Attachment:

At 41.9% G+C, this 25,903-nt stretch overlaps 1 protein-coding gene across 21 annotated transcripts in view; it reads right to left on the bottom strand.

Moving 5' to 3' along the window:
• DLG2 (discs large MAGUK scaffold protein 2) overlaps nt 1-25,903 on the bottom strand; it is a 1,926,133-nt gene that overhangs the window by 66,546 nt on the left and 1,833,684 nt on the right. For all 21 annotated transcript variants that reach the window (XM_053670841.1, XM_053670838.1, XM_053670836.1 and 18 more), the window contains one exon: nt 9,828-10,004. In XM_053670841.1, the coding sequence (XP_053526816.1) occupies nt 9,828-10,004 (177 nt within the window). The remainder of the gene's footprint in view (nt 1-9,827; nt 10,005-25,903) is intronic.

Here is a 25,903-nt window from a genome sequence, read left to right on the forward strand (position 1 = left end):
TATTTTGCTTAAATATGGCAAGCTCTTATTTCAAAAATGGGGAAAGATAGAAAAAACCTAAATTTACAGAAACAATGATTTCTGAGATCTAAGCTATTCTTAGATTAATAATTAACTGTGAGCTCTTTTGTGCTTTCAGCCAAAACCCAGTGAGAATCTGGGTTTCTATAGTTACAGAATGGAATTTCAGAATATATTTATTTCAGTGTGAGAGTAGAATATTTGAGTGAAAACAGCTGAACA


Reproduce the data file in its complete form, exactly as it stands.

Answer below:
At 41.9% G+C, this 25,903-nt stretch overlaps 1 protein-coding gene across 21 annotated transcripts in view; it reads right to left on the bottom strand.

Moving 5' to 3' along the window:
• DLG2 (discs large MAGUK scaffold protein 2) overlaps nt 1-25,903 on the bottom strand; it is a 1,926,133-nt gene that overhangs the window by 66,546 nt on the left and 1,833,684 nt on the right. For all 21 annotated transcript variants that reach the window (XM_053670841.1, XM_053670838.1, XM_053670836.1 and 18 more), the window contains one exon: nt 9,828-10,004. In XM_053670841.1, the coding sequence (XP_053526816.1) occupies nt 9,828-10,004 (177 nt within the window). The remainder of the gene's footprint in view (nt 1-9,827; nt 10,005-25,903) is intronic.

Here is a 25,903-nt window from a genome sequence, read left to right on the forward strand (position 1 = left end):
TATTTTGCTTAAATATGGCAAGCTCTTATTTCAAAAATGGGGAAAGATAGAAAAAACCTAAATTTACAGAAACAATGATTTCTGAGATCTAAGCTATTCTTAGATTAATAATTAACTGTGAGCTCTTTTGTGCTTTCAGCCAAAACCCAGTGAGAATCTGGGTTTCTATAGTTACAGAATGGAATTTCAGAATATATTTATTTCAGTGTGAGAGTAGAATATTTGAGTGAAAACAGCTGAACA